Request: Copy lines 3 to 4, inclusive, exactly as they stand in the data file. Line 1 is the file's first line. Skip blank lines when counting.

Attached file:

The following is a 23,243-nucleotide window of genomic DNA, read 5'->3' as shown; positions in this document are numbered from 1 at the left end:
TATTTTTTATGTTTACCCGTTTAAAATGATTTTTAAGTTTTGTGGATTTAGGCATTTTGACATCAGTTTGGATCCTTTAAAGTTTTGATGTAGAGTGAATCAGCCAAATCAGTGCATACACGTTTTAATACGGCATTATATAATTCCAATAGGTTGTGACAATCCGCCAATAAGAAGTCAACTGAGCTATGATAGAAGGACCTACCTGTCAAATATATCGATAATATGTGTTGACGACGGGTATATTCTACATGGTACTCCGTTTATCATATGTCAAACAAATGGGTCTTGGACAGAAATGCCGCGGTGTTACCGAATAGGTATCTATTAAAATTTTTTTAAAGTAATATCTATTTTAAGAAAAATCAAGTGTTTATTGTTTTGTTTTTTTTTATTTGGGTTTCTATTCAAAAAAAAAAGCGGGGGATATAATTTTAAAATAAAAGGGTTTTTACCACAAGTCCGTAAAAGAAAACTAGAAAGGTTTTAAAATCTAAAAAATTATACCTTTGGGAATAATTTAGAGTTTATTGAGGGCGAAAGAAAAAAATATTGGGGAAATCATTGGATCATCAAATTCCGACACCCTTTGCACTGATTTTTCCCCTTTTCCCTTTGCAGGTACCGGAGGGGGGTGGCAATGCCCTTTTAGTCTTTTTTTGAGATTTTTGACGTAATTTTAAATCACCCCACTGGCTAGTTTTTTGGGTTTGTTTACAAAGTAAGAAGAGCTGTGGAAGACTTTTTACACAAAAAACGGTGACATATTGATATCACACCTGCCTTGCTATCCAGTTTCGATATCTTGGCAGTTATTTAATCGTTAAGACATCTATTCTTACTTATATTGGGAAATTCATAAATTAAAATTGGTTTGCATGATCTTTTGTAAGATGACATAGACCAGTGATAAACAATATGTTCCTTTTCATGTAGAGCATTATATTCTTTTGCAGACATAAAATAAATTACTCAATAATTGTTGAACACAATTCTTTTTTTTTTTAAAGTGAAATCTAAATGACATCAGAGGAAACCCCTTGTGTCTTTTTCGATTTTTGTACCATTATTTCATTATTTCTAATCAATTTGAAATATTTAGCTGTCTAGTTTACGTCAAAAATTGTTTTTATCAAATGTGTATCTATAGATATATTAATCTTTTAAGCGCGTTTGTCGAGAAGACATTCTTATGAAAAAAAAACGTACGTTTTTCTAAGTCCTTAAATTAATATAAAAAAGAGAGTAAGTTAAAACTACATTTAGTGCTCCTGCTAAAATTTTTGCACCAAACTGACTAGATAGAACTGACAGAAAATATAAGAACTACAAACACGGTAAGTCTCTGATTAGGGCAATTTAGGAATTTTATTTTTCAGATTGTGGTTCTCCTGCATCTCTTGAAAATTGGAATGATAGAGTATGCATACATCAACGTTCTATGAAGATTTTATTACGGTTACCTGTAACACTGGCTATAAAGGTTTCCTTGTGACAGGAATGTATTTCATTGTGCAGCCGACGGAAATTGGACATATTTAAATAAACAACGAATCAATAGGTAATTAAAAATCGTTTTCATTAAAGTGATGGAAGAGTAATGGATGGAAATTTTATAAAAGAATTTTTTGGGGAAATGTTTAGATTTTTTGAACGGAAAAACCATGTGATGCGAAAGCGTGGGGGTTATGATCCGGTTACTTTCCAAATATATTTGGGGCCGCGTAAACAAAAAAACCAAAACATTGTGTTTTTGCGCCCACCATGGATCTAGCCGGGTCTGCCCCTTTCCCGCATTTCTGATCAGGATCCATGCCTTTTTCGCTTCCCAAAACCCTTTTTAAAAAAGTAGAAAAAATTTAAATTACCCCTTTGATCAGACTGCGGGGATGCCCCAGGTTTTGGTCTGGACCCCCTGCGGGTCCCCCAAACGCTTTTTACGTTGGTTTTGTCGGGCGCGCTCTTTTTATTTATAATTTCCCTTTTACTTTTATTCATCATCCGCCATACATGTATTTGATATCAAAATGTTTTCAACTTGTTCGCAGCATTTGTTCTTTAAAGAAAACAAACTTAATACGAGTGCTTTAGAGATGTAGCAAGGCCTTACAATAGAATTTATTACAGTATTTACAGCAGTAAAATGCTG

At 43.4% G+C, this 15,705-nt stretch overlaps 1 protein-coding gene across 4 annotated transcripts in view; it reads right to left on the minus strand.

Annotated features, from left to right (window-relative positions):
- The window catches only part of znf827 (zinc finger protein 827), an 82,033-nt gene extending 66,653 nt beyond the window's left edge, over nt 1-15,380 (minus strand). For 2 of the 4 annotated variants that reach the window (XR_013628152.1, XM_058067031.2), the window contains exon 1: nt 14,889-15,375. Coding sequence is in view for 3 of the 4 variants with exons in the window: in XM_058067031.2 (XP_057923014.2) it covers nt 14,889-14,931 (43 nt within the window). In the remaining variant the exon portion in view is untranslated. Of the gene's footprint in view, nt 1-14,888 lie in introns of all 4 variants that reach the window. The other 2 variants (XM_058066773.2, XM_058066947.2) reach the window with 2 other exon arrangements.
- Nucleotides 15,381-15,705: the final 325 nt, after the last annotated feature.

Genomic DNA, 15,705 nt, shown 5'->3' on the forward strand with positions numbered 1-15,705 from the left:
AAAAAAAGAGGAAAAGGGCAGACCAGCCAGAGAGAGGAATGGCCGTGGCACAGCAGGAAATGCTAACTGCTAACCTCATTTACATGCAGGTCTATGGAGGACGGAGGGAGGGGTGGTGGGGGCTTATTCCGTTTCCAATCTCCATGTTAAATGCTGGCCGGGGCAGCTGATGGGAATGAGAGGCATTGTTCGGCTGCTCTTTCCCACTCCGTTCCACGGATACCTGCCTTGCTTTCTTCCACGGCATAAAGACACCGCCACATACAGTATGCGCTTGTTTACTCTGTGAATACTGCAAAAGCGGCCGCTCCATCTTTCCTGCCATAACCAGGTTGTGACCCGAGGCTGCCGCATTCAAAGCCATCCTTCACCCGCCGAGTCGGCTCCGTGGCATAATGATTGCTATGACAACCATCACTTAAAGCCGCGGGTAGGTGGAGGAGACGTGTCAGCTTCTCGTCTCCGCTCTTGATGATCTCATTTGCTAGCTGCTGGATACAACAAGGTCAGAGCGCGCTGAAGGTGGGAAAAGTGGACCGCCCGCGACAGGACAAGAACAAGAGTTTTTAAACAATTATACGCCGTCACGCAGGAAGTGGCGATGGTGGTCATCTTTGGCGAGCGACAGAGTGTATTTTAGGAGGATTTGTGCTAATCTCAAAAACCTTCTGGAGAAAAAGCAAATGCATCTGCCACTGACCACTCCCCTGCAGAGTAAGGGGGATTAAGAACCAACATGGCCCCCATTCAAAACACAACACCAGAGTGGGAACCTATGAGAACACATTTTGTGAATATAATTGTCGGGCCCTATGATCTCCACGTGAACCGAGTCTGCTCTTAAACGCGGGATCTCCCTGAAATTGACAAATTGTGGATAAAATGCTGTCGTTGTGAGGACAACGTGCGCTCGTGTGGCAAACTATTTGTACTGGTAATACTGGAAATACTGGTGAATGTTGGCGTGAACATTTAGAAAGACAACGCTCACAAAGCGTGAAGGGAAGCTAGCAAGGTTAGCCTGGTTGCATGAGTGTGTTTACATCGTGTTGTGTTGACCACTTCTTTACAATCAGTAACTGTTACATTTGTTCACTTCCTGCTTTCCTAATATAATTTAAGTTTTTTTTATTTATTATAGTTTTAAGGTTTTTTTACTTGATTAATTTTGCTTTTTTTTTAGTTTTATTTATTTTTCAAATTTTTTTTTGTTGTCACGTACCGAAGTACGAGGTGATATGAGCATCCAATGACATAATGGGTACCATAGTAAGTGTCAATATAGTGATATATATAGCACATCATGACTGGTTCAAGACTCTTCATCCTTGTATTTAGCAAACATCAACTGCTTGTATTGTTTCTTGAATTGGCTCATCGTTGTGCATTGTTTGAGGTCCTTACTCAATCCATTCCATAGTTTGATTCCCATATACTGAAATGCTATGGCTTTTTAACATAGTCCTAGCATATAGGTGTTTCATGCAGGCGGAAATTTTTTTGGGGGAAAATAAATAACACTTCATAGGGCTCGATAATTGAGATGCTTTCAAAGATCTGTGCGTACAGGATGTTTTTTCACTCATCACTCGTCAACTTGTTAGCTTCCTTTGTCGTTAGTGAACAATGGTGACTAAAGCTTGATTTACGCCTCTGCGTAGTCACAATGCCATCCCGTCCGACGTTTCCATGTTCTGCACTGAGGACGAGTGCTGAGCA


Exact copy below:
At 43.4% G+C, this 15,705-nt stretch overlaps 1 protein-coding gene across 4 annotated transcripts in view; it reads right to left on the minus strand.

Annotated features, from left to right (window-relative positions):